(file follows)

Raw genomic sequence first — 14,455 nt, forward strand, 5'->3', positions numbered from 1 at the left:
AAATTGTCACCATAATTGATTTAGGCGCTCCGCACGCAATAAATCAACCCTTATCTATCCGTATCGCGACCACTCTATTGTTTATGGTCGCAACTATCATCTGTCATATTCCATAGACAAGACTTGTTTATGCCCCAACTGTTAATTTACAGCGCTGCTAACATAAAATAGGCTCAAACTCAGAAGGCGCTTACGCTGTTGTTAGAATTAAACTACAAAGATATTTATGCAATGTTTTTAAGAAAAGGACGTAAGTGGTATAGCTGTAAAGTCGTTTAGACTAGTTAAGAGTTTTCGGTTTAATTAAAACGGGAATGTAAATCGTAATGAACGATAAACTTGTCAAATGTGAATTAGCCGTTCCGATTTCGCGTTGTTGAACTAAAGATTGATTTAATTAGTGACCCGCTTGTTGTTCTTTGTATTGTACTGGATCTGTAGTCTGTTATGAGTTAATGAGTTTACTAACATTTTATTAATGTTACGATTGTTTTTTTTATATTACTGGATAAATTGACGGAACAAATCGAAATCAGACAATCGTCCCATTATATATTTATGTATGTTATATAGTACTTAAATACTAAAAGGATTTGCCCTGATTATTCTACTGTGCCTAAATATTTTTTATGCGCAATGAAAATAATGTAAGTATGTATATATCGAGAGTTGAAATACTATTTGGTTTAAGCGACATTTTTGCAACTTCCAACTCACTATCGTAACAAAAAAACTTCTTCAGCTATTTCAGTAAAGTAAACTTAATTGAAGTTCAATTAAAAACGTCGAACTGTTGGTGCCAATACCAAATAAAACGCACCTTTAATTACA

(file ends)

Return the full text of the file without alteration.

Raw genomic sequence first — 14,455 nt, forward strand, 5'->3', positions numbered from 1 at the left:
AAATTGTCACCATAATTGATTTAGGCGCTCCGCACGCAATAAATCAACCCTTATCTATCCGTATCGCGACCACTCTATTGTTTATGGTCGCAACTATCATCTGTCATATTCCATAGACAAGACTTGTTTATGCCCCAACTGTTAATTTACAGCGCTGCTAACATAAAATAGGCTCAAACTCAGAAGGCGCTTACGCTGTTGTTAGAATTAAACTACAAAGATATTTATGCAATGTTTTTAAGAAAAGGACGTAAGTGGTATAGCTGTAAAGTCGTTTAGACTAGTTAAGAGTTTTCGGTTTAATTAAAACGGGAATGTAAATCGTAATGAACGATAAACTTGTCAAATGTGAATTAGCCGTTCCGATTTCGCGTTGTTGAACTAAAGATTGATTTAATTAGTGACCCGCTTGTTGTTCTTTGTATTGTACTGGATCTGTAGTCTGTTATGAGTTAATGAGTTTACTAACATTTTATTAATGTTACGATTGTTTTTTTTATATTACTGGATAAATTGACGGAACAAATCGAAATCAGACAATCGTCCCATTATATATTTATGTATGTTATATAGTACTTAAATACTAAAAGGATTTGCCCTGATTATTCTACTGTGCCTAAATATTTTTTATGCGCAATGAAAATAATGTAAGTATGTATATATCGAGAGTTGAAATACTATTTGGTTTAAGCGACATTTTTGCAACTTCCAACTCACTATCGTAACAAAAAAACTTCTTCAGCTATTTCAGTAAAGTAAACTTAATTGAAGTTCAATTAAAAACGTCGAACTGTTGGTGCCAATACCAAATAAAACGCACCTTTAATTACA